Various B vitamins play a major role in maintaining proper brain chemistry, particularly relating to the activity and metabolism of neurotransmitters.

Deficiencies in certain B vitamins are common in depression, with B6, folic acid and B12 being the key ones.

B Vitamins work synergistically, so it is important to ensure adequate intake of all the B complex vitamins, which is why you’ll often find them available as supplements combined with one another.

The answer?
Eat a whole food diet filled with fruits, vegetables, nuts, seeds and pseudo grains like quinoa and amaranth.
They’re all choc-full of your essential B vitamins, alongside other key nutrients to help beat depression like zinc, magnesium and healthy fats.
For a real therapeutic dose, try opting for a B Complex vitamin like Solgar Vitamin B Complex 100Nourish Balanced B50or Viridian High Five B Complex.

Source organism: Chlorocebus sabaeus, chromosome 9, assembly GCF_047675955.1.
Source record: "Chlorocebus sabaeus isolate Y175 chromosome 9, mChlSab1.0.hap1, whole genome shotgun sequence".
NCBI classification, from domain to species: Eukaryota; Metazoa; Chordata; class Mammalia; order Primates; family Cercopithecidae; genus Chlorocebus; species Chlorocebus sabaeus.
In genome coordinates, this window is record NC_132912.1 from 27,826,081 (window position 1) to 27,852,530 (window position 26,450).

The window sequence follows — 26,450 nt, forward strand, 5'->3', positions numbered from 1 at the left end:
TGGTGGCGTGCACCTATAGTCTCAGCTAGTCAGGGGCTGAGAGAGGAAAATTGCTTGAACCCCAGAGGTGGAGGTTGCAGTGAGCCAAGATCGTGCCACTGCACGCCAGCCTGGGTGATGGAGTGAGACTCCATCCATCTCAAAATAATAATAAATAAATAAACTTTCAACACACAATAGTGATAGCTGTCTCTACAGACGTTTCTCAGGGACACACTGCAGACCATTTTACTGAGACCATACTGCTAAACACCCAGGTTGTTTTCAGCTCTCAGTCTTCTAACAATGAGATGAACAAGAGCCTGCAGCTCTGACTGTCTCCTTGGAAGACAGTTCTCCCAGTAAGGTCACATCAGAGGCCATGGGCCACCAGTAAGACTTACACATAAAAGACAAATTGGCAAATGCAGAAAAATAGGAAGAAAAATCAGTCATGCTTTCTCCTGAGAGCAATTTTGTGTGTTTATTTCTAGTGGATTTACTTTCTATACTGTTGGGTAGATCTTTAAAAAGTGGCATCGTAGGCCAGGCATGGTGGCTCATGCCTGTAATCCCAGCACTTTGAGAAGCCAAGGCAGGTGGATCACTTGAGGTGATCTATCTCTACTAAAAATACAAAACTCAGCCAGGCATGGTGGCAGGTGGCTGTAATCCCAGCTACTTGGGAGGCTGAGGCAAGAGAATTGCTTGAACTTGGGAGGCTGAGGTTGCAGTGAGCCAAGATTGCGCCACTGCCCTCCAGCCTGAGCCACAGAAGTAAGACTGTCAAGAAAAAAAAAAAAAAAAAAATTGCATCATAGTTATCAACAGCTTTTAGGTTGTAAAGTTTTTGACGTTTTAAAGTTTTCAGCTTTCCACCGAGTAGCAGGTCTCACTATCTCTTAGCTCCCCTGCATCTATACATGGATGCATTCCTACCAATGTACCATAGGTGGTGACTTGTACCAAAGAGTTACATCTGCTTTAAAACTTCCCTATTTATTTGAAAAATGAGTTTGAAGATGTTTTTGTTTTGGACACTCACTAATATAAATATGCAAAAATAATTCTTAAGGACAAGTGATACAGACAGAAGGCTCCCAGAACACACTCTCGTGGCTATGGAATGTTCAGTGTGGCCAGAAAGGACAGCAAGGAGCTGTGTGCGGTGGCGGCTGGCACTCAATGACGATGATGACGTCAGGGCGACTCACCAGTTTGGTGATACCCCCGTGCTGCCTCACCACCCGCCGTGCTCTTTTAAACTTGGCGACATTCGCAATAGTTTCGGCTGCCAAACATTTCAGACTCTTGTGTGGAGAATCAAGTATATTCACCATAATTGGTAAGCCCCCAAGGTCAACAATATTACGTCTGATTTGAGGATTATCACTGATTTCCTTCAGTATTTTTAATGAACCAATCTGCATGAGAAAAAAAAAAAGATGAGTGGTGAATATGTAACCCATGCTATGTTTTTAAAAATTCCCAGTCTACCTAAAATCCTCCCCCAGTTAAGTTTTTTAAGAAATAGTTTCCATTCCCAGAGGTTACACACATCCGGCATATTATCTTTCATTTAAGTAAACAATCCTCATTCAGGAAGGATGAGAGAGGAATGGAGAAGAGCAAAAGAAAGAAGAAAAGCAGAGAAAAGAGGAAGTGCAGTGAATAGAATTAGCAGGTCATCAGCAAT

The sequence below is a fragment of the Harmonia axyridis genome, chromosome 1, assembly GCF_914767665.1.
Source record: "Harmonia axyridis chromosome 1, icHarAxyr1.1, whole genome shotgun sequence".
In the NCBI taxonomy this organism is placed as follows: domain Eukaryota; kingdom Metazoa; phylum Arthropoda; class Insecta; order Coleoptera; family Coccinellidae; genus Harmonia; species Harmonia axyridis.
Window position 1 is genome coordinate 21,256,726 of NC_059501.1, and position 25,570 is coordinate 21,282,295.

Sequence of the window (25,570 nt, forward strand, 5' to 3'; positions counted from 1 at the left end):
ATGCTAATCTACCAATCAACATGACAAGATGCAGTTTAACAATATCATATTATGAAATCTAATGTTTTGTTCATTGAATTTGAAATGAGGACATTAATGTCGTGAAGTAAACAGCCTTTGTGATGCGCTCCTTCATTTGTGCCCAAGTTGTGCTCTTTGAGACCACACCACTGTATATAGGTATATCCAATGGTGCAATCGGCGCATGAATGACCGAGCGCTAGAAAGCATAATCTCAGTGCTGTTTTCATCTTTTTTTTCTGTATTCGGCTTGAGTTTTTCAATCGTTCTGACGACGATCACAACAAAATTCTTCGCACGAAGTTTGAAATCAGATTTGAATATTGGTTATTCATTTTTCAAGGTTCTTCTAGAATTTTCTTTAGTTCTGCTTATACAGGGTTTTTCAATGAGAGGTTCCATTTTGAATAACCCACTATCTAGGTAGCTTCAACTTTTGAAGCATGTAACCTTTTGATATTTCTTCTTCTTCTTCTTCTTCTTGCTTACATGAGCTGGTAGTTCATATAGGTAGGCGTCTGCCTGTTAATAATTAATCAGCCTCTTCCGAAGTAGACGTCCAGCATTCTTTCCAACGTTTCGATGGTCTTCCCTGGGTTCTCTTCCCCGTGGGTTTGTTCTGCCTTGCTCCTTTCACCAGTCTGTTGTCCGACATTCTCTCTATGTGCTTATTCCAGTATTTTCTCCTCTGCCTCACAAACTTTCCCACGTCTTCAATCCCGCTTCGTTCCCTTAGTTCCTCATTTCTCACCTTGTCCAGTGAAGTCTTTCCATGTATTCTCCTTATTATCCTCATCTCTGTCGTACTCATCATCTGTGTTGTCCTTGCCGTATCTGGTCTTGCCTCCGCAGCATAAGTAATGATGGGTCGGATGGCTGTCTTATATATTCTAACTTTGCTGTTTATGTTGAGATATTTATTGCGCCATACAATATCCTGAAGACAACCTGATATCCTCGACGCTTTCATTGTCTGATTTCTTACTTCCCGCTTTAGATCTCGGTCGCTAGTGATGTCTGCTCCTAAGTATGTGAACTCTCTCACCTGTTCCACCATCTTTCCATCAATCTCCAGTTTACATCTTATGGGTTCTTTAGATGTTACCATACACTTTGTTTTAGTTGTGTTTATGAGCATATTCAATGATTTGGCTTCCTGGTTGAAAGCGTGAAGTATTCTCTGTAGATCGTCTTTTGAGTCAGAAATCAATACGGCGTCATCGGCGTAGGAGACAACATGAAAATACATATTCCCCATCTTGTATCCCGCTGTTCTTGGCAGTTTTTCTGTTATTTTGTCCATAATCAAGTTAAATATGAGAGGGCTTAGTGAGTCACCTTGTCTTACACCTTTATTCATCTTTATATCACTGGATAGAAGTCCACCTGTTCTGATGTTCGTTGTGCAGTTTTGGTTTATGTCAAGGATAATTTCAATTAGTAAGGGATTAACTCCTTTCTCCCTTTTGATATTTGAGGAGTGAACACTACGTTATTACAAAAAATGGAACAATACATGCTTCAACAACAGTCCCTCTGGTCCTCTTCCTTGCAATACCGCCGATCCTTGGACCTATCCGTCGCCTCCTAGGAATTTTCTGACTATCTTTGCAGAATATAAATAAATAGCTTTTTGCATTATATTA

Omega-3 fatty acids

Omega 3 fatty acids are essential for a healthy brain. There have been various studies carried out over many years with results all coming to the same conclusion.
Higher consumption of omega 3 fatty acids correlates with a decreased incidence of depression.

There are two key types of omega 3 fats known as EPA and DHA.
According to Patrick Holford, evidence suggests that EPA seems to be the most potent natural antidepressant and is thought to boost serotonin.
Pass the EPA thank you very much!

Increase your intake of omega oils by eating plenty of the following: flax seeds (and their oil), chia seeds, hemp seeds, walnuts, green leafy veg, oily fish and/or supplement with fish oilkrill oil or omega filled algae.

No. 2 – Maximize your exposure to daylight

Make your house as bright as you can. Trim the bushes back around your windows, keep your blinds and curtains open during the day and get up early to take advantage of as much daylight as possible.

Alternatively, splurge on a Light Therapy